Tuesday, 28 July 2015

Ls Belles, Yet More Trigpointing

On the chosen day, I nipped over to Laura’s and abandoned the car, then hopped into Laura’s van and we drove to chosen hill, The Scalp. We positioned the van very carefully so as to not block a field entrance or cause an obstruction on the road and I managed not to fall in to the ditch.

Off we set uphill (why, why is it always uphill?) and followed excellent tracks all the way, with only some minor dampness underfoot and a few squawking gulls to avoid. It didn’t long to gain the ridge line, after passing a very sad and sorry looking shooting hut, then in no time we were at the trig. With a little careful positioning, we were able to gain shelter from the strong wind and eat a picnic lunch, enjoying the rather splendid views.


Fabulous sky


Uphill, but not the top


Good tracks


Sad shooting hut (we didn’t try to go inside…)


Laura at the trig, the Moray Coastline behind


Looking west to Ben Rinnes


Coastline again, I think…


A distant pimple, can’t remember what we decided it was




Me, Ben Rinnes and the trig


…and Ben Rinnes


Auchindoun Castle, fantastic view from our vantage point


My huge Bourbon biscuit




We eventually made out the inscription on this monument, it was to Dr Grant

After returning to the van, we decided a cup of tea/coffee was in order, so popped into the distillery cafe at Craigellachie. It was rather pleasant. On the way back to Laura’s, her shepherding neighbour asked us to help with some sheep, we had to block their escape up the road so he could herd them into a field. A break away group ran up the hill, looked at us, baa-ed, then turned tail and ran away again. They returned with the mail flock, but turned at the gateway just in time and were successfully persuaded into the field. It was quite fun!

And so was the walk. Cheers Laura!


Laura, investigating what the tourists had been photographing (…lots of whisky barrels. Exciting stuff…)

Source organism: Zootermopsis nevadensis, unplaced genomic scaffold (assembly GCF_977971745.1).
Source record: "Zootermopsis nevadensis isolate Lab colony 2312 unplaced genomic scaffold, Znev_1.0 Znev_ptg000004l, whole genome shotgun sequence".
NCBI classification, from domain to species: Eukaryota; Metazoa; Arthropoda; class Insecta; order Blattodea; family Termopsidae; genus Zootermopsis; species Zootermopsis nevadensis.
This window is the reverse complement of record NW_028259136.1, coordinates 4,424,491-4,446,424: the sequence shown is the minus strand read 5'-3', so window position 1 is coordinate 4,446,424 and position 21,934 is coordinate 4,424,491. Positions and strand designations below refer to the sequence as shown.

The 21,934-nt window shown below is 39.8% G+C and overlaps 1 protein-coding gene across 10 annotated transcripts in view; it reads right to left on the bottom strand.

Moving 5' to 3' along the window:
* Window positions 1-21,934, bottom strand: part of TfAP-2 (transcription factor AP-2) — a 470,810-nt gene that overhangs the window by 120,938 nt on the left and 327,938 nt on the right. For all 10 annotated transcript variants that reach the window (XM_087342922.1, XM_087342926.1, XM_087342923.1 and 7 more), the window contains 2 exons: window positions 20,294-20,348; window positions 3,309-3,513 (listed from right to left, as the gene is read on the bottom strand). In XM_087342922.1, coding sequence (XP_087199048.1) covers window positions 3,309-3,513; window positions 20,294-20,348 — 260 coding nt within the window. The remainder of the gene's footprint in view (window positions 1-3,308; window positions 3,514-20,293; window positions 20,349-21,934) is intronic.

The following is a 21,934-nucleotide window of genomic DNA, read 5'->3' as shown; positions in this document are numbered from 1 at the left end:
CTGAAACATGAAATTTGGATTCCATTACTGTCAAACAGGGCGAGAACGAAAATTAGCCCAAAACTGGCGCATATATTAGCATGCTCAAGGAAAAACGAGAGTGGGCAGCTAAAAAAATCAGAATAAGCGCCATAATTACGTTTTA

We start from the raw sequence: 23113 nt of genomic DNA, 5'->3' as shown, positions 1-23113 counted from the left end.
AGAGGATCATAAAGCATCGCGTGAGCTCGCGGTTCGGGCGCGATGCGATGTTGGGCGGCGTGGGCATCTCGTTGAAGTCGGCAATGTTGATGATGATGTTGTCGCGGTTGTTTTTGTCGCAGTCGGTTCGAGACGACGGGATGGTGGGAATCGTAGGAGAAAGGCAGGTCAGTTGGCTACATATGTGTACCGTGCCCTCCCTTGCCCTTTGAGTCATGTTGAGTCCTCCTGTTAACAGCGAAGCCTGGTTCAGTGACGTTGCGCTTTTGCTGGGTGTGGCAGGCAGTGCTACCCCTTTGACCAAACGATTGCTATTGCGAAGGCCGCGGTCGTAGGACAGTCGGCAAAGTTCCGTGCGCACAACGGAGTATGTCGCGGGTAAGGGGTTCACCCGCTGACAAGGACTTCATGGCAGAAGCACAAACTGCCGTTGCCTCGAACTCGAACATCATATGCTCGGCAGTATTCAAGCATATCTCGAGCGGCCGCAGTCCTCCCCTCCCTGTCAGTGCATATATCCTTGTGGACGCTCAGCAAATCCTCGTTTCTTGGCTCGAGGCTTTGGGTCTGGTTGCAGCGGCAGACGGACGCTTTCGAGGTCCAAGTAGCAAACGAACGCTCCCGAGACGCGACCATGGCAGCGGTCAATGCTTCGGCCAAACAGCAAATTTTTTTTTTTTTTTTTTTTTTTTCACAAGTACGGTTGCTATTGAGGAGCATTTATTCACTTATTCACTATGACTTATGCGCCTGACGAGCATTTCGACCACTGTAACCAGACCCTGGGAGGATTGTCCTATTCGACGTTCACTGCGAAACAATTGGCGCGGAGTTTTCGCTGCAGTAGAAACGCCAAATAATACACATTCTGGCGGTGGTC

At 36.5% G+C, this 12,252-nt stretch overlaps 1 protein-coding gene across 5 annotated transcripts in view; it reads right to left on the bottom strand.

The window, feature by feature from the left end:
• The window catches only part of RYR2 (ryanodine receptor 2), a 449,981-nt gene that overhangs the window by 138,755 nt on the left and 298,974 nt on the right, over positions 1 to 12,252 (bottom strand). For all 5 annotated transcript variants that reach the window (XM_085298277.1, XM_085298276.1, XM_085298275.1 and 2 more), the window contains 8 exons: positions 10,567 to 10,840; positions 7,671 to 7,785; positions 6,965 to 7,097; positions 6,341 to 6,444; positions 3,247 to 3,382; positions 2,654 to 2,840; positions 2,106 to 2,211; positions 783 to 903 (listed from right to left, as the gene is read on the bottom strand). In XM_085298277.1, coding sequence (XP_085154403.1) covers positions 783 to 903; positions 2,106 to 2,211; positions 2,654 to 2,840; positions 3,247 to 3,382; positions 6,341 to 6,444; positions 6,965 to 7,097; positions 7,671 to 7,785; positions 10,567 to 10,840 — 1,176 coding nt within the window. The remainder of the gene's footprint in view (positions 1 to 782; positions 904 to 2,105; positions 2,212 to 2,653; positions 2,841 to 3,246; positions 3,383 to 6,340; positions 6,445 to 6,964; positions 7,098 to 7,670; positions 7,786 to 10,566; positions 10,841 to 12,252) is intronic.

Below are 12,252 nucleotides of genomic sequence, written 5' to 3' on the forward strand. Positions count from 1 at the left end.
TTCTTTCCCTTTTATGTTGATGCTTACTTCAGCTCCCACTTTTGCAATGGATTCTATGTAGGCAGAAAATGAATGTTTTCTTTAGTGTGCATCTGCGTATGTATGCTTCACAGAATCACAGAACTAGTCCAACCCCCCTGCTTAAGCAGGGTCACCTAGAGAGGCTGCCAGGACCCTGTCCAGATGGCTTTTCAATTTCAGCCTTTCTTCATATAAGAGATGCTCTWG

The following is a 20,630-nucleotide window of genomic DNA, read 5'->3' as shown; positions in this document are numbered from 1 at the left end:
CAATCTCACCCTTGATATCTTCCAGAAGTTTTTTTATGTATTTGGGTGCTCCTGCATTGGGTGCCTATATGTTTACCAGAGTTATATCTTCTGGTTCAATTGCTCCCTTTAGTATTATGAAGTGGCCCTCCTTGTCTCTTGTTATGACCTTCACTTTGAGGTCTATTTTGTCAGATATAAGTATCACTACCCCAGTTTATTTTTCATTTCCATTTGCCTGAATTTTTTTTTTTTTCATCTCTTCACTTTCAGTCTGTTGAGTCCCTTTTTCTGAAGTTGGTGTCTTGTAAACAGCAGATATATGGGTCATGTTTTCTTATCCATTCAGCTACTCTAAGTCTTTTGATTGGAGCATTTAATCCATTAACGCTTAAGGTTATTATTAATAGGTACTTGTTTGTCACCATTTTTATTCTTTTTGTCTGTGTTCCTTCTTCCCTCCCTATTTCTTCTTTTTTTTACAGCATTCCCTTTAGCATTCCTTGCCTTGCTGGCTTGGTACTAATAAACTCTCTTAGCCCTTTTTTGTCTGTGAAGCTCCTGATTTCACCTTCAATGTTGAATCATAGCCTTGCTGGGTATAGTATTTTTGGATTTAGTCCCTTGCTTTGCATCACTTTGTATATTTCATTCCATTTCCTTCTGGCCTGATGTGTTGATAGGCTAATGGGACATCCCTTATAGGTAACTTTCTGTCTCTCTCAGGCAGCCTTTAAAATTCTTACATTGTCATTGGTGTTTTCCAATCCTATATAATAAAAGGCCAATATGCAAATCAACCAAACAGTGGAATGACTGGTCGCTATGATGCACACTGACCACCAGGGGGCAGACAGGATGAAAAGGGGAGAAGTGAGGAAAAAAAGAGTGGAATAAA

Fabulous old delivery van


…they’re coming…


….getting closer…



Oh! And there was yet another accidental Geocache. These are becoming habitual.

Ls Belles Trigpointing again


Ls Belles have been out and about, quite a lot as it happens, and I have got a little behind (you won’t hear that said very often!!)

So, the first little trigpointing trip was shortly before the Challenge and is a local one for me, Hill 99 in Culbin Forest. It was quite a fun little walk, especially after we’d found the trig (I’ve been there a number of times…), climbed the fire tower and carefully made our way down the sandy steep slope towards The Gut. At this point, Laura realised she had lost her mobile. We had to retrace our steps, back up the sandy steep slop, to the foot of the fire tower and then along the windy path through the trees to find it lying by the side of the path. Several people had walked passed it and ignored it completely, I suppose this was lucky.


Hill 99 trig


View from the top of the fire tower



The next was Roy’s Hill, west of Knockando. We met at the little layby just by the end of the track and sat in Laura’s van for a little while, watching the surprising amount of cars pass by, surprising as it’s a road to nowhere. After a chat, we both jumped out and I went to change into my boots, but it was starting to rain, so we both jumped back into Laura’s van to let the rain pass.

We did eventually persuade ourselves to walk, so off we went uphill up a well engineered track to find the trig at the top then walk back down again. Good views from the top mind and an accidental Geocache. This was a better walk because we went to the Knockando Woollen Mill cafe for lunch afterwards, a spicy carrot soup with a scone and a hot chocolate. Yum yum.


This well engineered track leads to a wind farm


Laura and the trig, with Ben Rinnes behind


Me and the trig, with the accidental Geocache and the wind farm behind


Unravelling the Geocache record


Ben Rinnes


A different wind farm